1. Identify the Contract with a Customer
2. Identify the Performance Obligations in the Contract
3. Determine the Transaction Price
4. Allocate the Transaction Price to the Performance Obligations in the Contract
5. Recognize Revenue When (or as) the Entity Satisfies a Performance Obligation
F. Scope of Portfolio
II. Step Four – Allocating Transaction Price
A. Relative Standalone Selling Price
B. Estimation Methods
1. Adjusted Market Assessment Approach
2. Expected Cost Plus a Margin Approach
3. Residual Approach
C. Application of the New Rules to Multiple-Element Software Arrangements
D. Allocating a Discount
E. Allocating Variable Consideration
F. Changes in Transaction Price
III. Step Five – Recognizing Revenue When (or as) a Performance Obligation Is Satisfied
A. Transfer of Control
B. Definition of Control
C. Determining Whether a Performance Obligation Is Satisfied Over Time
1. Simultaneous Receipt and Consumption
2. Asset that Customer Controls
3. No Alternative Use and Right to Payment
a. Assessing Alternative Use
b. Contractual Restrictions
c. Practical Limitations
d. Enforceable Right to Payment
(1) Amount of the Payment
(2) Enforceability of Payment
(3) Effect of Payment Schedule in Contract
D. Measuring Progress Toward Completion
1. Output Methods
2. Input Methods
3. “Right to Invoice” Practical Expedient
E. Accounting for Customer's Unexercised Rights – “Breakage”
F. Accounting for Nonrefundable Upfront fees
G. Performance Obligations Satisfied at a Point in Time
1. Repurchase Agreements
a. Forwards & Call Options
b. Put Options
2. Consignment
3. Bill-and-Hold Arrangements
4. Customer Acceptance
H. Partial Satisfaction of Performance Obligations Prior to Identifying the Contract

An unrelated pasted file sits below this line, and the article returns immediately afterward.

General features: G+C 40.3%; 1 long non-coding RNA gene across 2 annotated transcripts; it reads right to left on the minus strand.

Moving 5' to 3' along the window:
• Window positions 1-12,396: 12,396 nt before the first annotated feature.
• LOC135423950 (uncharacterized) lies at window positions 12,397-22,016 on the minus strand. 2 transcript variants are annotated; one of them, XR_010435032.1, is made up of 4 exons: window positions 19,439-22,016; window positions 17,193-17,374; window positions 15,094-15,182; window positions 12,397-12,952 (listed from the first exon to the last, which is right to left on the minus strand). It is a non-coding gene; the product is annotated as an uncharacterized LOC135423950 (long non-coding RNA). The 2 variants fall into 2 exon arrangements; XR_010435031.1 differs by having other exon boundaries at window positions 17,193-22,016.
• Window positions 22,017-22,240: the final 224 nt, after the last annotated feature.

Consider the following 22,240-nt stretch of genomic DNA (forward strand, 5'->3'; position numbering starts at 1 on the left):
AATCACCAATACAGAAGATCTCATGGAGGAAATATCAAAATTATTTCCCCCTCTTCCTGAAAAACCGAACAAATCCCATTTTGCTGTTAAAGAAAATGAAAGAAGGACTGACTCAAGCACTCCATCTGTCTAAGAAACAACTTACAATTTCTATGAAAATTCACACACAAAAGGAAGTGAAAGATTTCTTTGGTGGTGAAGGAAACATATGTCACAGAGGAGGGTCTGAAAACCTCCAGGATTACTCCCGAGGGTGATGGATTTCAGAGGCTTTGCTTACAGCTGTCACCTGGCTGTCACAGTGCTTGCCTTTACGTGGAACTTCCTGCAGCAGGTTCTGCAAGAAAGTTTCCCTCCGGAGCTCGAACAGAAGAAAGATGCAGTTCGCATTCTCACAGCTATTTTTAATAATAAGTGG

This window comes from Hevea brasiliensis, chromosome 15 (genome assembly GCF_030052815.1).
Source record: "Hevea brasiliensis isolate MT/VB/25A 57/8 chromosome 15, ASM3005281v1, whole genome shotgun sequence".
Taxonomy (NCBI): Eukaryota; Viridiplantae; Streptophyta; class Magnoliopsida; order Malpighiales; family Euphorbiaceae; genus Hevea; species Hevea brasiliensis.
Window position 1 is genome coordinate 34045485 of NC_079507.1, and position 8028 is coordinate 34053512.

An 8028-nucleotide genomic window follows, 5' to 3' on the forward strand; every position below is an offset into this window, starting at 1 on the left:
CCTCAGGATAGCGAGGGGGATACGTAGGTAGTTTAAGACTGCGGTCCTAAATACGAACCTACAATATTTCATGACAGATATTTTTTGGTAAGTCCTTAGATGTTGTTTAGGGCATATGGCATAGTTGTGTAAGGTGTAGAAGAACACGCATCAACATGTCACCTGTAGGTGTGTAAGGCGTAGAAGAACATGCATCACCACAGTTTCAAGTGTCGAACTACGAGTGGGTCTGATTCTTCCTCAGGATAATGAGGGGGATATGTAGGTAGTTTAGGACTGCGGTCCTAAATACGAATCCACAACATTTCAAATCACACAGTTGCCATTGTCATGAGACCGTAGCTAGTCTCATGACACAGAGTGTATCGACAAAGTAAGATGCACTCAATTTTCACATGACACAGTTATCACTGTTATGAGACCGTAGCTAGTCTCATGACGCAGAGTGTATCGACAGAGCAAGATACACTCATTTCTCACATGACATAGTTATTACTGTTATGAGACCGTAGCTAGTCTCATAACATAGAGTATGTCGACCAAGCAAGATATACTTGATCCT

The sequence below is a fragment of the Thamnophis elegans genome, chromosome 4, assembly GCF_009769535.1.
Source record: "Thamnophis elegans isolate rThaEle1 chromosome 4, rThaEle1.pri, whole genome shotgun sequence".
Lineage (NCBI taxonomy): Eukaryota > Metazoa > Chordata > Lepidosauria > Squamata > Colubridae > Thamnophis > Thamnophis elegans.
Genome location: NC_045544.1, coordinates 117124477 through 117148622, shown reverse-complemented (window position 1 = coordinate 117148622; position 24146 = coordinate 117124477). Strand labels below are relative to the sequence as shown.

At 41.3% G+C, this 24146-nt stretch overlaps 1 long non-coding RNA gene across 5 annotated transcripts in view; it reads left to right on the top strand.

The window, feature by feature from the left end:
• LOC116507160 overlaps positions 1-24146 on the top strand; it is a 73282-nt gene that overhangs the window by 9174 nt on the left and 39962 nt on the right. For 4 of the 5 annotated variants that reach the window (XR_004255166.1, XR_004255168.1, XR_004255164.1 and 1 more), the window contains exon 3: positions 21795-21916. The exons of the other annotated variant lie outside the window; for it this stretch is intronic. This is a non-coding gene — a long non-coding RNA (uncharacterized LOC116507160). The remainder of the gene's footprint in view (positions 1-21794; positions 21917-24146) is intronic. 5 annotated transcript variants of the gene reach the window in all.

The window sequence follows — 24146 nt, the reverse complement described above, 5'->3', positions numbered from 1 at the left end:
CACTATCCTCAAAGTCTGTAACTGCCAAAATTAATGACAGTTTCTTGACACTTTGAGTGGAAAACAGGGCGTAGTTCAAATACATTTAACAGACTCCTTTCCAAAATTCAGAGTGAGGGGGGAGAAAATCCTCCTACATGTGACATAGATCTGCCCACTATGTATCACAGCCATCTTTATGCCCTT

1. Recognizing Revenue
2. Accounting for Fulfillment Costs
IV. Applying the New Guidance to Licenses
A. Overview
B. Is the License “Distinct”?
C. Nature of Promise to Grant a License
D. Attributes of Single License Versus Multiple Licenses
1. Renewals of Right-to-Use (Point in Time) Licenses
2. Restrictions in Right-to-Use (Point-in Time) IP Licenses
E. Application of Contract Modification Guidance to Licenses
F. Variable Consideration
G. Illustrations
V. Accounting for Contract Costs Under the New Guidance
A. ASC 340-40
B. Examples
VI. Presentation Rules
VII. Disclosure Requirements
Introductory Material
A. ASC 606
1. Disclosure Requirements
2. Disaggregation of Revenue
B. ASC 340
C. Requirement to Disclose Future Impact of New Revenue Standard
D. Regulation S-K – Changes in Internal Controls
VIII. Effective Date & Transition Guidance
A. Effective Date
1. Public Entities
2. Nonpublic Entities
B. Transition
1. Full Retrospective Approach
2. Modified Retrospective Approach
3. Practical Expedient – Contract Modifications
4. 5-Year Table
IX. Preparing for Application of New Standard

Working Papers

Worksheet 1 FASB and IASB Comparison